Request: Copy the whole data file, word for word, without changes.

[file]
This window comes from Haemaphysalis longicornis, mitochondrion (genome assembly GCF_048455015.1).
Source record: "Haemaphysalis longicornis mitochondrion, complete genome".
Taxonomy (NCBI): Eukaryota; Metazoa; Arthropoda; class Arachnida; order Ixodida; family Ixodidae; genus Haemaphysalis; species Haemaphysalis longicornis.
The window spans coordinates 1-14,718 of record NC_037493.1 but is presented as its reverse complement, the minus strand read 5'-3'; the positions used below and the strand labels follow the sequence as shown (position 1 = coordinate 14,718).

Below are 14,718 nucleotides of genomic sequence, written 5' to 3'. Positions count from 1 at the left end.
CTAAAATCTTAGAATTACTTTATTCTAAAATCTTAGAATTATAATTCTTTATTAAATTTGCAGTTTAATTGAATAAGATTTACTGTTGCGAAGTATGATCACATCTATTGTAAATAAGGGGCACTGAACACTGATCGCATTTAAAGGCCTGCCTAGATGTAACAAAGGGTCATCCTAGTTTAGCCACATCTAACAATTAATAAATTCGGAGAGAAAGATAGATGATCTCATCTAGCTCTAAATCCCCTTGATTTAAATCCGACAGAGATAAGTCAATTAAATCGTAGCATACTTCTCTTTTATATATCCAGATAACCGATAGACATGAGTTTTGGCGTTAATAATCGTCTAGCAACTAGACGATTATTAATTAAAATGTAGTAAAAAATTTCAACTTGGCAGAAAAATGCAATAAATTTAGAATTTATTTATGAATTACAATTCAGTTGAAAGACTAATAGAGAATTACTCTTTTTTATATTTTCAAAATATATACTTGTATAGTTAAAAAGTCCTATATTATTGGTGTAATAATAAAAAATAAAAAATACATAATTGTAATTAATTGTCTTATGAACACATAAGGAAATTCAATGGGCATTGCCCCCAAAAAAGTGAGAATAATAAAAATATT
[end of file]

This window comes from Haemaphysalis longicornis, mitochondrion (genome assembly GCF_048455015.1).
Source record: "Haemaphysalis longicornis mitochondrion, complete genome".
Taxonomy (NCBI): Eukaryota; Metazoa; Arthropoda; class Arachnida; order Ixodida; family Ixodidae; genus Haemaphysalis; species Haemaphysalis longicornis.
The window spans coordinates 1-14,718 of record NC_037493.1 but is presented as its reverse complement, the minus strand read 5'-3'; the positions used below and the strand labels follow the sequence as shown (position 1 = coordinate 14,718).

Below are 14,718 nucleotides of genomic sequence, written 5' to 3'. Positions count from 1 at the left end.
CTAAAATCTTAGAATTACTTTATTCTAAAATCTTAGAATTATAATTCTTTATTAAATTTGCAGTTTAATTGAATAAGATTTACTGTTGCGAAGTATGATCACATCTATTGTAAATAAGGGGCACTGAACACTGATCGCATTTAAAGGCCTGCCTAGATGTAACAAAGGGTCATCCTAGTTTAGCCACATCTAACAATTAATAAATTCGGAGAGAAAGATAGATGATCTCATCTAGCTCTAAATCCCCTTGATTTAAATCCGACAGAGATAAGTCAATTAAATCGTAGCATACTTCTCTTTTATATATCCAGATAACCGATAGACATGAGTTTTGGCGTTAATAATCGTCTAGCAACTAGACGATTATTAATTAAAATGTAGTAAAAAATTTCAACTTGGCAGAAAAATGCAATAAATTTAGAATTTATTTATGAATTACAATTCAGTTGAAAGACTAATAGAGAATTACTCTTTTTTATATTTTCAAAATATATACTTGTATAGTTAAAAAGTCCTATATTATTGGTGTAATAATAAAAAATAAAAAATACATAATTGTAATTAATTGTCTTATGAACACATAAGGAAATTCAATGGGCATTGCCCCCAAAAAAGTGAGAATAATAAAAATATT